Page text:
Pfizer CEO Says Company Will Produce 4 Billion Doses of COVID-19 in 2022 – .

Pfizer CEO Says Company Will Produce 4 Billion Doses of COVID-19 in 2022 – .

Global pressure on only a handful of companies producing COVID-19 vaccines was not the scenario expected for fall 2021. But a series of unfortunate events – including the failure of some vaccine companies to create or to ramp up production and increase in the Delta variant – resulted in what health equity advocates have long feared: unequal distribution of vaccines between rich and poor countries.
Pfizer (PFE) CEO Albert Bourla told Yahoo Finance the company understood the need and thus more than doubled its production planned for 2021.

“We have radically changed our strategy. We had invested to produce 1.3 billion doses for 2021, when we realized the situation, we invested a lot more in the system and we were able to increase the volumes to 3 billion for this year, and 4 billion for the year. next, ”Bourla said.

The company is also working on a possible treatment for the new coronavirus. “I keep my fingers crossed that the studies are positive, and I hope we can find out if the studies are positive before the end of the year,” he said.

Pfizer was the first company to receive full authorization as well as full approval for adults in the United States for its COVID-19 vaccine. It also has an authorized booster dose for certain segments of the population. This action has been criticized by some as doses being withdrawn from the world’s poorest populations.

The company, along with its rival Moderna (MRNA), has come under increased pressure from global advocacy groups to produce and deliver more doses to the world instead of focusing on boosters in rich countries.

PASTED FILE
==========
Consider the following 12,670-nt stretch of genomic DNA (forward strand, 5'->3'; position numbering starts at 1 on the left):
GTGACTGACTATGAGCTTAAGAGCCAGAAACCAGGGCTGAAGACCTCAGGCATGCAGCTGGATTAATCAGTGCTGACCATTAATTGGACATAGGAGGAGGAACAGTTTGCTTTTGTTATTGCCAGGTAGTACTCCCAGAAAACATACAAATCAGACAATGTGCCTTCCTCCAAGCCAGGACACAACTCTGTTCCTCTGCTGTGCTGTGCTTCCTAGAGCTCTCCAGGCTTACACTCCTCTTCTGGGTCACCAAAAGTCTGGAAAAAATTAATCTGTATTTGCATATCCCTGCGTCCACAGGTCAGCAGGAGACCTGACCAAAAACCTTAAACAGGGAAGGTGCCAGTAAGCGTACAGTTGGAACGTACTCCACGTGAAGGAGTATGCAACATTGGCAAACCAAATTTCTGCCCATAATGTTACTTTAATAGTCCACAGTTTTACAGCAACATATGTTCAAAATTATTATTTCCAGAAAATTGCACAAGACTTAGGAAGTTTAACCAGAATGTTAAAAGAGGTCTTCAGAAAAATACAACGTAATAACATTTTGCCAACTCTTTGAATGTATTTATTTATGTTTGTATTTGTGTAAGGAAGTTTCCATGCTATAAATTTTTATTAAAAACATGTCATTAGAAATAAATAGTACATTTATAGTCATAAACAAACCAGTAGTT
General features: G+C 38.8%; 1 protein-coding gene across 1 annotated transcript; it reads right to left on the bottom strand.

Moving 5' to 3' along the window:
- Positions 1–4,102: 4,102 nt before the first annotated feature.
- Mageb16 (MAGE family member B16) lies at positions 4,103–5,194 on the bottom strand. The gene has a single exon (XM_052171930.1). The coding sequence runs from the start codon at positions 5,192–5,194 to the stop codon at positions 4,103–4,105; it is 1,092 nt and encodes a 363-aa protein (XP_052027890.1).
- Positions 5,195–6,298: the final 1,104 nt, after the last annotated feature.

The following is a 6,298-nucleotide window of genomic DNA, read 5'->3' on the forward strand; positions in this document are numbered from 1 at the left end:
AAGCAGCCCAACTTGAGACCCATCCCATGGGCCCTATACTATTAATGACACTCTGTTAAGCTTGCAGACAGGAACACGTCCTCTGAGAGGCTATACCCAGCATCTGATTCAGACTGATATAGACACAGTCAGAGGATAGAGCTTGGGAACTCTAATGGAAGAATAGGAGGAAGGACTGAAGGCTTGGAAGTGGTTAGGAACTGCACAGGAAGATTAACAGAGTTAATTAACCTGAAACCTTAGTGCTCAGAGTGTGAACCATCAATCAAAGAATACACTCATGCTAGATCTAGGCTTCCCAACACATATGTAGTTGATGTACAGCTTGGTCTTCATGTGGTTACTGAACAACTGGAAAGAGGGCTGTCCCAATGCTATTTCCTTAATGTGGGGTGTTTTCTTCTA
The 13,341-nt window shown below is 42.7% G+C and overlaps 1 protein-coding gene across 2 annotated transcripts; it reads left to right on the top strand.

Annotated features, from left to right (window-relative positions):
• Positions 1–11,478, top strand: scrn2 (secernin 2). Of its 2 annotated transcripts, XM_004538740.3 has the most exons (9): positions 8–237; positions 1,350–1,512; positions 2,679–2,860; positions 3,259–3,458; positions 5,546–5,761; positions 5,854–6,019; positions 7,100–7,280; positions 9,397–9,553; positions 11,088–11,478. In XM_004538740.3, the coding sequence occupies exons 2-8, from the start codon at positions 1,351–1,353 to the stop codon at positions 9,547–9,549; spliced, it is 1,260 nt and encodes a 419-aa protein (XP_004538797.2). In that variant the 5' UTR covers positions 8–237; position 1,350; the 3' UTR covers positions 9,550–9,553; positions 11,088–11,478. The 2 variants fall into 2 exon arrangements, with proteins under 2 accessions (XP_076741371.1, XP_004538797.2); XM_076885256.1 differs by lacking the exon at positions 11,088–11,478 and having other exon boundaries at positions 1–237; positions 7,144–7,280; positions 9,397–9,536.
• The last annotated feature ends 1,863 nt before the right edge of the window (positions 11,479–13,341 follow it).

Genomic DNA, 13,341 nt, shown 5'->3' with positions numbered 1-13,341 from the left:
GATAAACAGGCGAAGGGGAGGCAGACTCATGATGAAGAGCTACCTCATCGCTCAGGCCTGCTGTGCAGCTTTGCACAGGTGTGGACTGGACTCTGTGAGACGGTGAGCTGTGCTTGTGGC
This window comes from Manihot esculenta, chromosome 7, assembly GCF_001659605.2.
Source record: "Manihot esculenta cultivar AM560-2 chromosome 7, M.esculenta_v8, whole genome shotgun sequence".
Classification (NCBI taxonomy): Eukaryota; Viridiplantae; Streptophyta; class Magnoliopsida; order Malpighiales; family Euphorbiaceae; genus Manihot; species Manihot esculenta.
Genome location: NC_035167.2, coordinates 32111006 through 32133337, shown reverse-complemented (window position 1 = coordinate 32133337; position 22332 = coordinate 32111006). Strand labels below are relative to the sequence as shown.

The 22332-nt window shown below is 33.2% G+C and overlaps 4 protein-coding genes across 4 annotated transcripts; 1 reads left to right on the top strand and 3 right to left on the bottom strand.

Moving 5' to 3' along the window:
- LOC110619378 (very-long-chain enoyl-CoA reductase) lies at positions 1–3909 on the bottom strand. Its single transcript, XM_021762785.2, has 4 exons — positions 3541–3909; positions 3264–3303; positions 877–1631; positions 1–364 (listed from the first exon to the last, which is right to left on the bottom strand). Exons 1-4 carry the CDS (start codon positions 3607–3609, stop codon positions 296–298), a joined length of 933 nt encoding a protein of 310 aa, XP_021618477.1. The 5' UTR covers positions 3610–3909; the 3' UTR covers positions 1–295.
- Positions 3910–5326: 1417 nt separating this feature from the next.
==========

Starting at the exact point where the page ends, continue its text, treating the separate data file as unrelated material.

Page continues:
The United States has pledged more than a billion doses of COVID-19 vaccines worldwide, of which about 200 million have been shipped to date. But experts say more doses are needed.

Pfizer has announced plans to open a manufacturing center with the Biovac Institute of South Africa and expects it to be operational early next year. Until then, giving more doses of the United States – which already administer third doses nationally – remains a short-term solution.

Other countries have also asked to be allowed to donate their unused doses, and recent reports suggest the contract with the company was a hindrance.

Bourla told Yahoo Finance that within two days of receiving such a request, Pfizer was able to work with the country to enable dose sharing.

Meanwhile, the Biden administration backs waiver of intellectual property (IP) rights, a proposal sent by India and South Africa to the World Trade Organization, to encourage technology transfer to countries middle and low income to increase global capacity. Pfizer argued that there is not enough skilled labor in these countries and that in some cases the country’s internal infrastructure is a barrier to fair distribution.

In a recent open letter, Bourla noted that renouncing intellectual property would also create unnecessary competition for raw materials.

“The proposed waiver for COVID-19 vaccines threatens to disrupt the flow of raw materials. It will trigger a rush for the critical inputs we need to make a safe and effective vaccine. Entities with little or no vaccine manufacturing experience are likely to hunt for the raw materials we need to increase our production, endangering the safety and security of all, ”said Bourla.

On Monday, Bourla added that rival Moderna had already offered not to apply its patent and had found no takers, pointing out that there was, in fact, little additional capacity.

Pfizer is now awaiting approval for its vaccine for children aged 5 to 11. A Food and Drug Administration advisory group is expected to meet and discuss the data this week, with a green light scheduled for the Centers for Disease Control in early November.

The vaccine was 90.7% effective with no side effects of concern reported, according to company data.

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